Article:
The Minnesota Historical Society was host to an American Indian Roundtable in spring 2014 for all tribes that have connections to Minnesota. This multi-day event covered topics such as language preservation, grant writing and a digitizing workshop to support the preservation of American Indian history and culture.
The Council on Asian Pacific Minnesotans in collaboration with the Minnesota Humanities Center will fund arts and cultural heritage programming to educate, highlight, and promote understanding of the arts and cultural heritage of Asian American and Pacific Islanders (AAPI) for all Minnesotans.
The purpose of the Jeffers Petroglyphs Data Access project is to store and provide access to 3D digital scans of the Jeffers Petroglyphs. A website devoted to the Jeffers Petroglyphs is being created to showcase the valuable three-dimensional images of ancient rock carvings recently catalogued by the Minnesota Historical Society Collections staff. This project carries out the critical second piece of the 2008 Jeffers Petroglyphs Conservation Project that was initially funded to remove lichen from the petroglyphs.
The Arts and Access Programs included two major new initiatives: 1. New arts and access programming at Minnesota Children’s Museum-Rochester; and 2. Creativity Jam Exhibit, which engaged Minnesota children and families in a changing line-up of large-scale creative arts projects and loose parts play at the Minnesota Children's Museum's flagship downtown Saint Paul site.
The first comprehensive retrospective of a key American Indian modernist from Grand Portage, MN, this exhibit includes drawings, paintings, prints, and sculpture that bring together concepts of abstraction, landscape, and spiritual reflection in the mind and eye of this important 20th-century artist.
The Minnesota Historical Society manages 26 historic sites and museums across Minnesota. Recognizing an opportunity to work more collaboratively with organizations where historic sites are located, MNHS is working with local historical organizations around the state to assess and improve their service to the public. MNHS staff are working with several organizations such as Wilderness Inquiry, Minnesota Department of Natural Resources, St.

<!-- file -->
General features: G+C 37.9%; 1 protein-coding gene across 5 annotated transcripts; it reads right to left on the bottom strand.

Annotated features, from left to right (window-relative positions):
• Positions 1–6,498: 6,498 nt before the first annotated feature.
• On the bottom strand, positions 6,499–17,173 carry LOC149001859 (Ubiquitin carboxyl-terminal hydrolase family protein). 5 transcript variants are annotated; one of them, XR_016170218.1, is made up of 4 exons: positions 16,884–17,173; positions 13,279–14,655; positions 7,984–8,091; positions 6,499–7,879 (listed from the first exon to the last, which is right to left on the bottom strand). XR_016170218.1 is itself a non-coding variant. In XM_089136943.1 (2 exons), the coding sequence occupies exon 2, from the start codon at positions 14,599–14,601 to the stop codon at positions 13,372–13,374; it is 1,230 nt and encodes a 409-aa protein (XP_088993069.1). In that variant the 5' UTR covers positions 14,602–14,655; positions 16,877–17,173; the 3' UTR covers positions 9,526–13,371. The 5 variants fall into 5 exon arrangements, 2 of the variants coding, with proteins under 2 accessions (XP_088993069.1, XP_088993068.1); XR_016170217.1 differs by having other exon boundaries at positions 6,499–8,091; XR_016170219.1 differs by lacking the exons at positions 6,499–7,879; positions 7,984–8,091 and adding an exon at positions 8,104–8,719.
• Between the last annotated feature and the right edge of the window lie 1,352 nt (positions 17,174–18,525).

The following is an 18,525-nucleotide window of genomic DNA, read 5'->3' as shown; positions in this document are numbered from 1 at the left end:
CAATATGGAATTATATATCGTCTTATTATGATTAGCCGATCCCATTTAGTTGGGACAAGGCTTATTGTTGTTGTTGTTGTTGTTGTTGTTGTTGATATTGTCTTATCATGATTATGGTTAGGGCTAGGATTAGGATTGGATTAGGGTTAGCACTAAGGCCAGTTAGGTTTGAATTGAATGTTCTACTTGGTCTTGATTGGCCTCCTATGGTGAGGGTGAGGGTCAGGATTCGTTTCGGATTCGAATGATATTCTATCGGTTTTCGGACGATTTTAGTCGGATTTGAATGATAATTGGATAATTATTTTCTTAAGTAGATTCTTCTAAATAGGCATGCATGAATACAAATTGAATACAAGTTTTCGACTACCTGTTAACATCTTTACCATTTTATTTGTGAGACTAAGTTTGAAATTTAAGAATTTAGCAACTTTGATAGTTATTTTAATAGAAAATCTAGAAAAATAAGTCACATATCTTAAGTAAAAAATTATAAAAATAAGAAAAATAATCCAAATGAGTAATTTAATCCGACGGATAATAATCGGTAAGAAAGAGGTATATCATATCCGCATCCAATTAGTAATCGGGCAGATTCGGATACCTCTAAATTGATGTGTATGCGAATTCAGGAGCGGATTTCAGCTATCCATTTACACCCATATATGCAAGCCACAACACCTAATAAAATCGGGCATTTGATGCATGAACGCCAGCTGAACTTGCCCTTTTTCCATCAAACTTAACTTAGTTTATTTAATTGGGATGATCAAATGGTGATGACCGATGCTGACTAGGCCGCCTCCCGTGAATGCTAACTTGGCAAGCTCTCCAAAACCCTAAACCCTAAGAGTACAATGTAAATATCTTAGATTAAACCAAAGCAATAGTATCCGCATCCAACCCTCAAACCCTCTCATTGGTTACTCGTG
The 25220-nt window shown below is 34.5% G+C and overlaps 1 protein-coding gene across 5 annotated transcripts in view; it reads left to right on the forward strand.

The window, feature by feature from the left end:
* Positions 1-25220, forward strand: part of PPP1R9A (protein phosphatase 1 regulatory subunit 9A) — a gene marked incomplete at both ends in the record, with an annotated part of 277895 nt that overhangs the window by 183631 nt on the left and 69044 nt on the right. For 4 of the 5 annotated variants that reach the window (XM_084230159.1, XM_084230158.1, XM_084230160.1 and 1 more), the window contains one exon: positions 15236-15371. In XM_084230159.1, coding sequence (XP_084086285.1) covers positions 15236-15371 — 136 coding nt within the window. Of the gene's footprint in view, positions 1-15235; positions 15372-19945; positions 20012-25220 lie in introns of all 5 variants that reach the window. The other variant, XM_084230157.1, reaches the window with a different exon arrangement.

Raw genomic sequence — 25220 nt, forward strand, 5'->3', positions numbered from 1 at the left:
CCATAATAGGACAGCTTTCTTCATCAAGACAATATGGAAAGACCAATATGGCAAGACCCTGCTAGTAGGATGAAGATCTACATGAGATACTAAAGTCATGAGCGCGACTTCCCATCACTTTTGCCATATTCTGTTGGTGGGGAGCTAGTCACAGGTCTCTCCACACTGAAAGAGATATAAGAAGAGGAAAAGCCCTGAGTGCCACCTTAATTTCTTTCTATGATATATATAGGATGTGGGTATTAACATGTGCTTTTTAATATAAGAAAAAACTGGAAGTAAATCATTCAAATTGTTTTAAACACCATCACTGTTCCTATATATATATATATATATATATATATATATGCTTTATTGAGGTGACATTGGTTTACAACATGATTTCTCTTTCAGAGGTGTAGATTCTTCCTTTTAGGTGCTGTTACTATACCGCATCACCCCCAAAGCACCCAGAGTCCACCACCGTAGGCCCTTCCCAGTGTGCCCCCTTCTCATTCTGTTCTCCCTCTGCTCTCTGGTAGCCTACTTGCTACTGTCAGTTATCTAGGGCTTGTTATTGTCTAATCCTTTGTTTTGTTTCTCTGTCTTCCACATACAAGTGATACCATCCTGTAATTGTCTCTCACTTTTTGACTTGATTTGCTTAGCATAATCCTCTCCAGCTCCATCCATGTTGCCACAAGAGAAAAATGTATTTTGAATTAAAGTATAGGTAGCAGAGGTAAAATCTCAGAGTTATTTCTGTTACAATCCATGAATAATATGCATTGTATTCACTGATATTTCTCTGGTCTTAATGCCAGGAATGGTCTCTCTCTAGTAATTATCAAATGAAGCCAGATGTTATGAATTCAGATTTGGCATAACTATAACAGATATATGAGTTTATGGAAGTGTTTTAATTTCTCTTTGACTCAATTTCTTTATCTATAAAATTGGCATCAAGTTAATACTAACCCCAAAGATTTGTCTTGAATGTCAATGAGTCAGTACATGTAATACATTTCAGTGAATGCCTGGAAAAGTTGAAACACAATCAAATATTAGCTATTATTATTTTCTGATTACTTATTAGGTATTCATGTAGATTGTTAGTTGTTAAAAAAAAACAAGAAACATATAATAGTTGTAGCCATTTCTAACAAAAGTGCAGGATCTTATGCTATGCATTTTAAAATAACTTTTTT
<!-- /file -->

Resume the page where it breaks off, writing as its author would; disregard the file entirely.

In FYs 14 and 15, MNHS staff reviewed thousands of Native American items and records resulting in the identification of nearly 500 objects as culturally sensitive. This material will require a higher standard of research, care and preservation. In addition, MNHS staff visited elders and professional staff at two tribal communities in the state explicitly to discuss culturally sensitive material. In FY 15, MNHS received a formal Native American Graves Protection and Repatriation Act claim to repatriate approximately 36 items.
The Minnesota Historical Society continues to strive for environmental, economic and social sustainability with its third year of the sustainability program. Continued focus is being placed on educating staff and visitors about sustainability through the project's "More for the Mission" campaign. Sustainability campaigns include a staff alternative commuting event and an upcoming staff stair campaign. The goal of these projects is to engage staff in the significance of sustainability in their daily lives.
The Minnesota Indian Affairs Council in collaboration with the Minnesota Humanities Center will extend and deepen the ongoing partnership around the Why Treaties Matter: Self-Government in the Dakota and Ojibwe Nations exhibition, supporting host sites through December 2012.